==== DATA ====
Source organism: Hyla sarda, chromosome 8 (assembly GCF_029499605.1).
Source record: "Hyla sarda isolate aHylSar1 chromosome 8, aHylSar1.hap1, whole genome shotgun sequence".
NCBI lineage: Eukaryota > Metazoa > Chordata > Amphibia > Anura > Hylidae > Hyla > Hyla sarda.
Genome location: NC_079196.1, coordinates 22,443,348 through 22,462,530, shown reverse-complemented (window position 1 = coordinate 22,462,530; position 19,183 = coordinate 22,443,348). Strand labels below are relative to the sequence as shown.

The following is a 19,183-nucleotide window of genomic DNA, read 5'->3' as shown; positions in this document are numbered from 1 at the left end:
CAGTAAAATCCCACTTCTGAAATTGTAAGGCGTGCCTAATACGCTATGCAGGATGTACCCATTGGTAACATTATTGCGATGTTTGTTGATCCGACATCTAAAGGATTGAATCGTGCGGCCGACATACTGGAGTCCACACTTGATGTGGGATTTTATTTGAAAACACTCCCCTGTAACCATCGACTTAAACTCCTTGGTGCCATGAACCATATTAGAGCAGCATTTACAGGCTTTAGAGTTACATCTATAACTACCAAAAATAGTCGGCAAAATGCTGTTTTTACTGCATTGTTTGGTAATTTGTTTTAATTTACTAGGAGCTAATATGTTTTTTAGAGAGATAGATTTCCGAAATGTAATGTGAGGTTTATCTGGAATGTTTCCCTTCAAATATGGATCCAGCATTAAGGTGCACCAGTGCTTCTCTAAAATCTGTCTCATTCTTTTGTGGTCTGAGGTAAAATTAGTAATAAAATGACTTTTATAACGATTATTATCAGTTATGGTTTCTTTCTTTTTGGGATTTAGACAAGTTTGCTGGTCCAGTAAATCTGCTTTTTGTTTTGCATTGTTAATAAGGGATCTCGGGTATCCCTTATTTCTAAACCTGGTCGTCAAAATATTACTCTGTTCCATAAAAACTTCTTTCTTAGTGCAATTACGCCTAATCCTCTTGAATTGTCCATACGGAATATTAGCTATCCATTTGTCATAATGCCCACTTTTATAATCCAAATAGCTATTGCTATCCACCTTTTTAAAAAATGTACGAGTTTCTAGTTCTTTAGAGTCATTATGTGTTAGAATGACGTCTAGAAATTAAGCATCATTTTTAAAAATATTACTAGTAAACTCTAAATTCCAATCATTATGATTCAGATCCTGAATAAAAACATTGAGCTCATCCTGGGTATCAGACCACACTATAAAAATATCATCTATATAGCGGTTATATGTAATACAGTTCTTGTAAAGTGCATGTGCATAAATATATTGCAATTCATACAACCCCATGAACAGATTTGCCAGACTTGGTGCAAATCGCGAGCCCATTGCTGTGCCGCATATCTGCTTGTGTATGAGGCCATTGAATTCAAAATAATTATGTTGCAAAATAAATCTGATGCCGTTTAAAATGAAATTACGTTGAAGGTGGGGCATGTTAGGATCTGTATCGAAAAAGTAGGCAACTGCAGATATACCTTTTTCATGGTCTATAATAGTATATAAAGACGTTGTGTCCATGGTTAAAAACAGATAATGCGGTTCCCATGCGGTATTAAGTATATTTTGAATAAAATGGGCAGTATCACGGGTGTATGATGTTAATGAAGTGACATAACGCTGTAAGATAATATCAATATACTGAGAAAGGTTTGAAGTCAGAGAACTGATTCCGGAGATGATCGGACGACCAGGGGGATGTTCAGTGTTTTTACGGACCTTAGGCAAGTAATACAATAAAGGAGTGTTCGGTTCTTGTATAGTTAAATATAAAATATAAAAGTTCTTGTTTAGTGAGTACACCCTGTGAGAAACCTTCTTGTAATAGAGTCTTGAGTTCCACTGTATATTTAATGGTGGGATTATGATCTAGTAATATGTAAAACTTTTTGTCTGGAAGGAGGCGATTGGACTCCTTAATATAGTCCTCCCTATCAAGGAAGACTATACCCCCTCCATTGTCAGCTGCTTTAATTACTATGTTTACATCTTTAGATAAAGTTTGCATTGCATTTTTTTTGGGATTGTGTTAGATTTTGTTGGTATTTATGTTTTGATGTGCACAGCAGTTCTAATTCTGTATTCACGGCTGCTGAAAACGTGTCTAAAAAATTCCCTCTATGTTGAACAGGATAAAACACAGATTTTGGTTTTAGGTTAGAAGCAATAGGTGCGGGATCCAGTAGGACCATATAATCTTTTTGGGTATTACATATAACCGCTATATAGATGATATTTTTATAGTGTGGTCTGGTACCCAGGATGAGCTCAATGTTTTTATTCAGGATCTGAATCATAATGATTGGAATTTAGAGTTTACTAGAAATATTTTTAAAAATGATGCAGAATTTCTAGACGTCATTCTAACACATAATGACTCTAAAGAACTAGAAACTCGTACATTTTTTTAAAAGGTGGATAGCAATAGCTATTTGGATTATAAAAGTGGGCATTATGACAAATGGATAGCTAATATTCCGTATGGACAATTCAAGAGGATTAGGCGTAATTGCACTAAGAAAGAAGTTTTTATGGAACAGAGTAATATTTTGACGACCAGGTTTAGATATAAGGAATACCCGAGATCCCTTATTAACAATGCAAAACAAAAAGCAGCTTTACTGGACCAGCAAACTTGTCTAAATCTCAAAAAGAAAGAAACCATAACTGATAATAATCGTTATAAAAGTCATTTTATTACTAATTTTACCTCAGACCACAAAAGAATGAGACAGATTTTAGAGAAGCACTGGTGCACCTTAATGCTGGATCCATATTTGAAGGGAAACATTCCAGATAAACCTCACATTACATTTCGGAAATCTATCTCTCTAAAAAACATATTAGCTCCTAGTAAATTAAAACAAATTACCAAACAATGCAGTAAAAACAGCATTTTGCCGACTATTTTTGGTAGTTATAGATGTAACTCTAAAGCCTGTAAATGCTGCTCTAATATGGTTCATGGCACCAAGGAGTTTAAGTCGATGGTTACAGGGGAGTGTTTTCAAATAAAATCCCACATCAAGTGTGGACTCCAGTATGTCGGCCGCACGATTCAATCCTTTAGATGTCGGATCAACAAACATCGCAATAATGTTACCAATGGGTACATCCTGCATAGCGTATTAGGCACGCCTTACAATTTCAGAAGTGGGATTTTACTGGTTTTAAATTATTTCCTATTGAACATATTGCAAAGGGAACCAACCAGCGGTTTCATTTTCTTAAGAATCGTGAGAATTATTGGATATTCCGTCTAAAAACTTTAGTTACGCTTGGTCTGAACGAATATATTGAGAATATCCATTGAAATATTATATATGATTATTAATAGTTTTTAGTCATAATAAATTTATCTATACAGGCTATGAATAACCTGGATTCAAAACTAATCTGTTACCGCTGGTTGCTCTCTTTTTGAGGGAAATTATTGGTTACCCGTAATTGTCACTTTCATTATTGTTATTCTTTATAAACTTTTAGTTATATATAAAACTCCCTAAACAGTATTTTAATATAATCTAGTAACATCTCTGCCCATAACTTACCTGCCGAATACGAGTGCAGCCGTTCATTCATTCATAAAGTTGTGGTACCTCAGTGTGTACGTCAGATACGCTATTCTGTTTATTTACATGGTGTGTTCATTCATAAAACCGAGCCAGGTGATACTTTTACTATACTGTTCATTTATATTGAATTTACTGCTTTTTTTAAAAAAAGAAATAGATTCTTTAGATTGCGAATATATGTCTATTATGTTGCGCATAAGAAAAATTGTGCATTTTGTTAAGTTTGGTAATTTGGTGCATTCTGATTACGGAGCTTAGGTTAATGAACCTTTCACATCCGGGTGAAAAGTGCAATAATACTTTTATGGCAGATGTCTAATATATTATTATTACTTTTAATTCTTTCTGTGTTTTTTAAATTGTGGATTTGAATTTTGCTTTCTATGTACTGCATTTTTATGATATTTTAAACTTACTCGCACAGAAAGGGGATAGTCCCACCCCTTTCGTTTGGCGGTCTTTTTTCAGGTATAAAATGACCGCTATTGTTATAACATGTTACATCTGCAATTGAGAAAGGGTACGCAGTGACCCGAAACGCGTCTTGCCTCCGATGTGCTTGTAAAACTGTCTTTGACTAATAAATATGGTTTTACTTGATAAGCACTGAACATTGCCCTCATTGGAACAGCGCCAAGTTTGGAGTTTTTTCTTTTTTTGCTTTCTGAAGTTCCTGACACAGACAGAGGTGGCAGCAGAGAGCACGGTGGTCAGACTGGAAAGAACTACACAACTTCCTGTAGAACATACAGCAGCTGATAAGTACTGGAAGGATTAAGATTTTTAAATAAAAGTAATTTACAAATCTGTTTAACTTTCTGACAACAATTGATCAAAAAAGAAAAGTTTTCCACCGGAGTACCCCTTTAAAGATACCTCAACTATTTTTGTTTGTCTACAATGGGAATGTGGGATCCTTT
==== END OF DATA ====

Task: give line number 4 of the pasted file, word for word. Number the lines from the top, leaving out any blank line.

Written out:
Genome location: NC_079196.1, coordinates 22,443,348 through 22,462,530, shown reverse-complemented (window position 1 = coordinate 22,462,530; position 19,183 = coordinate 22,443,348). Strand labels below are relative to the sequence as shown.